With the release of the Java Runtime Environment (JRE) version 7 update 6 (7u6), Oracle has begun distributing the Java Access Bridge as part of the JRE. The Java Access Bridge (JAB) exposes accessibility information about Java components to screen readers and other assistive technologies running on the Windows platform and must be installed in order to use Java applications such as AMP Desktop with screen readers such as JAWS and NVDA. The Access Bridge is not required to use Java applications with assistive technologies on the Mac and Linux platforms. As noted in a previous blog entry, the first version of the Access Bridge to support 64-bit Windows, 2.02, did not come with an automatic installer, requiring the user to execute a complex sequence of installation steps. Beginning with the JRE 7u6, the Access Bridge is installed as part of the JRE installation, thereby eliminating the cumbersome manual installation process.
The Java Runtime Environment or Java Development Kit version 7 update 6 or later should be installed in order to obtain the Access Bridge. At the time of this writing, the current version of the Access Bridge is 2.0.3. The latest Java Runtime Environment can be downloaded from the Oracle Java SE Downloads page. If you are running a 32-bit version of Windows, download one of the Windows x86 installers. If you are running a 64-bit version of Windows, install the Windows x64 version of the JRE. Oracle’s Java Accessibility Guide cautions against using a 64-bit version of JAWS with a 32-bit JRE. Testing of the AMP Desktop Java application with only 32-bit Java enabled using the 64-bit version of JAWS 13.0.1006 did not uncover any variables, suggesting that the problem may have been corrected and that it is now safe to use both x86 and x64 runtimes with this version of JAWS.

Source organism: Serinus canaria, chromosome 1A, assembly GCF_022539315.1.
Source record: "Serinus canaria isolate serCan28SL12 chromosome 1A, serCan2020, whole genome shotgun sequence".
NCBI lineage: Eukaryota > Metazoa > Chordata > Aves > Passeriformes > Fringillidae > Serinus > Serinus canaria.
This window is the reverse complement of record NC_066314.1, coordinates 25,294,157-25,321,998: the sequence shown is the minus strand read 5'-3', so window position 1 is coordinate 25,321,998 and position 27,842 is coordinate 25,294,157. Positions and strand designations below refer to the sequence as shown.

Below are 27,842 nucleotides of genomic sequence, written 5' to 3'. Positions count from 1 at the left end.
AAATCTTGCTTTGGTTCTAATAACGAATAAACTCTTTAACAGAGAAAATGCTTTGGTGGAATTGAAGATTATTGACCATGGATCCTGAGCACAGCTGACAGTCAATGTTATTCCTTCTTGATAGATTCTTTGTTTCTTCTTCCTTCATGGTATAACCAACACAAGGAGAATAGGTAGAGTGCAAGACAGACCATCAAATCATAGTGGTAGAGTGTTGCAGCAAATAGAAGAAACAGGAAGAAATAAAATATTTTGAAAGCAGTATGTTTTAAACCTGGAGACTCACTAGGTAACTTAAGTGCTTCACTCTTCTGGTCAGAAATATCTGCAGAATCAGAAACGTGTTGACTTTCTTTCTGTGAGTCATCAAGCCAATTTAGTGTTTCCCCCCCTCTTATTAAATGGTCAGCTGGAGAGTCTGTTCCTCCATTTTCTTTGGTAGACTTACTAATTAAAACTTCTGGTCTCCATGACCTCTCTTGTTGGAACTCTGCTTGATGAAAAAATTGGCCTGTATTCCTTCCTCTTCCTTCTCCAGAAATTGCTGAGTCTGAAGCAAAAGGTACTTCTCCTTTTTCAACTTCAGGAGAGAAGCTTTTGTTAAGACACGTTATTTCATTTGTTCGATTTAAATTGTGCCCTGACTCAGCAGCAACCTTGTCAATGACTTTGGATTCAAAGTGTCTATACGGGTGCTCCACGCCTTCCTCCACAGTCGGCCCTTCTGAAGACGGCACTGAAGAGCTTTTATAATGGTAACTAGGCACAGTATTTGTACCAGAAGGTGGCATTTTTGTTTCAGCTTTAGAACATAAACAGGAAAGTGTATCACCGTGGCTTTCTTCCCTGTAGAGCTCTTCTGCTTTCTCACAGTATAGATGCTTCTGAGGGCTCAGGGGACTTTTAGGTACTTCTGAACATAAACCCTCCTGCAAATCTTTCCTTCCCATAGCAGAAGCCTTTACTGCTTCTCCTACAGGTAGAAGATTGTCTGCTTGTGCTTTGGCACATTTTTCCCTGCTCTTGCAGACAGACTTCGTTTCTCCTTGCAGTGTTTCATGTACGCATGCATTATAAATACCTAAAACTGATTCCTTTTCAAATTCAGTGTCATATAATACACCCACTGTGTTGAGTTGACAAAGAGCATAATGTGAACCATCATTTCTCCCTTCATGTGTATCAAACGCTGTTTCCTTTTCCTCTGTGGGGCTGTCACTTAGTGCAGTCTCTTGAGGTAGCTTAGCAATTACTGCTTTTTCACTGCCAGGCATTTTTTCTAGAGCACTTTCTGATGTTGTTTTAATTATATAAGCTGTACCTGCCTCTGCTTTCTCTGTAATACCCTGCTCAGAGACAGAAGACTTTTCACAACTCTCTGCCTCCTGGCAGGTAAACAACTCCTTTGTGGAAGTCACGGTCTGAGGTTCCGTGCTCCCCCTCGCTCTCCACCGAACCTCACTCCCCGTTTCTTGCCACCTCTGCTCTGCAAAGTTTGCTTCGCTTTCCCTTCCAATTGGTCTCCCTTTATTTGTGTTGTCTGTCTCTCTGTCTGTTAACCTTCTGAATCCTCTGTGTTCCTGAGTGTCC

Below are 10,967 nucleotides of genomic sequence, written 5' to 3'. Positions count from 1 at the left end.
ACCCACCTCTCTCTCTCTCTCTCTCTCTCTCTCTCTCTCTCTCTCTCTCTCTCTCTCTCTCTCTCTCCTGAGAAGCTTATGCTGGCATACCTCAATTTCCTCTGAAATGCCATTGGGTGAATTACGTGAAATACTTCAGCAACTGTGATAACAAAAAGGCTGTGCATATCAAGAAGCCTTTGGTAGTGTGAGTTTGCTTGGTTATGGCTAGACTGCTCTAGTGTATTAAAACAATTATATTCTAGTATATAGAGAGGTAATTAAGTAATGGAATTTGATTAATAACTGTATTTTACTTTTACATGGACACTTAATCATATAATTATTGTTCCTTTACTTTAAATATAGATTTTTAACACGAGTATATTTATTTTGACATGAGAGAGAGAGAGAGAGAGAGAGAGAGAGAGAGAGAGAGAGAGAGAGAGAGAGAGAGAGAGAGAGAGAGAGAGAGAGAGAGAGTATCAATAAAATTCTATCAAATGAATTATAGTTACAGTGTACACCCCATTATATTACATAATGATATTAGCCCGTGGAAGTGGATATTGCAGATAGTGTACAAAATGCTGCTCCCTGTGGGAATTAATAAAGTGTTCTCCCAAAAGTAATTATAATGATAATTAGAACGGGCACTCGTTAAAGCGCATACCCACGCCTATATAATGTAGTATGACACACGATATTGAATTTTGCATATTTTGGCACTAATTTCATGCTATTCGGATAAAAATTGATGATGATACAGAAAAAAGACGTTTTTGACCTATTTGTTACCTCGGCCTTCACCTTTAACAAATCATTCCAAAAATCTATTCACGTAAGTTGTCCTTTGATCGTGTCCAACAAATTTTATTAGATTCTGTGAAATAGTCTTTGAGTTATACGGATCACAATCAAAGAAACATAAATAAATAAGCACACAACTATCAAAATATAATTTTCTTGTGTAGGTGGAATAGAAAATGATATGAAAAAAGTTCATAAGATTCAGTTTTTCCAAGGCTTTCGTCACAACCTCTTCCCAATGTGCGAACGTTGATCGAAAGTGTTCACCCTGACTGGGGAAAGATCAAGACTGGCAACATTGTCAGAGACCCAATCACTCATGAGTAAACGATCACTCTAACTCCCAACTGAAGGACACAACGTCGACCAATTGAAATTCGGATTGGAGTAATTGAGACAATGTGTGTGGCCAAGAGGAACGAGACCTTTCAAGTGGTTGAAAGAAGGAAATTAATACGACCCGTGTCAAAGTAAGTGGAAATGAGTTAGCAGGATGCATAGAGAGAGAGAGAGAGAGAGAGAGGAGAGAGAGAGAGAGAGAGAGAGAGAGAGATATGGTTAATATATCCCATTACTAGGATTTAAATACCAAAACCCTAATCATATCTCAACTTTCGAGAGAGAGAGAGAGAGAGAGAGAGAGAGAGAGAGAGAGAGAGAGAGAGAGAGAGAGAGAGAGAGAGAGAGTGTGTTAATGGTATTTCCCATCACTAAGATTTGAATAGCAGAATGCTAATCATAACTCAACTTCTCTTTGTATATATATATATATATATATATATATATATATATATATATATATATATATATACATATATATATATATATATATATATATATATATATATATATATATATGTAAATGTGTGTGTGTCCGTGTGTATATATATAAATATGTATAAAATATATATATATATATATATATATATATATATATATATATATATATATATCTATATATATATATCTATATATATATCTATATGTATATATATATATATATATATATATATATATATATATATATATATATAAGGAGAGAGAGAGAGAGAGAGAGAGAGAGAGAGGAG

To work with the 64-bit components of the Access Bridge, JAWS version 12.0.1158, NVDA version 2011.3 or later versions must be used. Earlier versions of these products may be used with 32-bit versions of Java.
Enabling the Java Access Bridge
When you install the Java Runtime Environment, the Access Bridge is not enabled by default. On Windows Vista and later, you can enable the Access Bridge using the “Ease of Access Center” in the Control Panel. You can also enable the Access Bridge from the command line in all versions of Windows, and you can enable it on a system-wide basis by uncommenting lines in the
Accessibility.properties file of the JRE. The Java Accessibility Guide contains additional information about the Java Access Bridge, including directions for enabling and disabling the Access Bridge, testing that it is working and troubleshooting guidance.
Enabling the Access Bridge from the Ease of Access Center
On Windows Vista and later you can enable the Java Access Bridge using the “Ease of Access Center” found in the Windows Control Panel. This will enable the Bridge for all versions of JRE 7u6 or later that are installed. For versions earlier than 7u6, Java Access Bridge version 2.0.2 will need to be installed manually (see Testing the Java Access Bridge). To enable the Access Bridge:
- Activate the Ease of Access Center by pressing Windows+U, or navigate to Start Menu – Control Panel -> Ease of Access -> Ease of Access Center.
- Navigate to and activate the “Use a computer without a display” link.
- Navigate to and check the “Enable Java Access Bridge” check box in the “Other programs installed” section of the dialog box.
- Navigate to and activate the “OK” button to dismiss the dialog.
The Access Bridge will be enabled for the current user. The above steps must be repeated while logged into the account of each user for which it should be enabled. To enable the Access Bridge for all accounts on the system, see Enabling the Access Bridge for All accounts on the System. It cannot be disabled using this process. To disable the Access Bridge, see Disabling the Access Bridge.
Enabling the Access Bridge from the Command Line
The Java Access Bridge can be enabled from the command line using the
jabswitch utility. To enable the JAB using the command line, navigate to the “bin” folder of the JRE for which it should be enabled. For most users, the path will be something similar to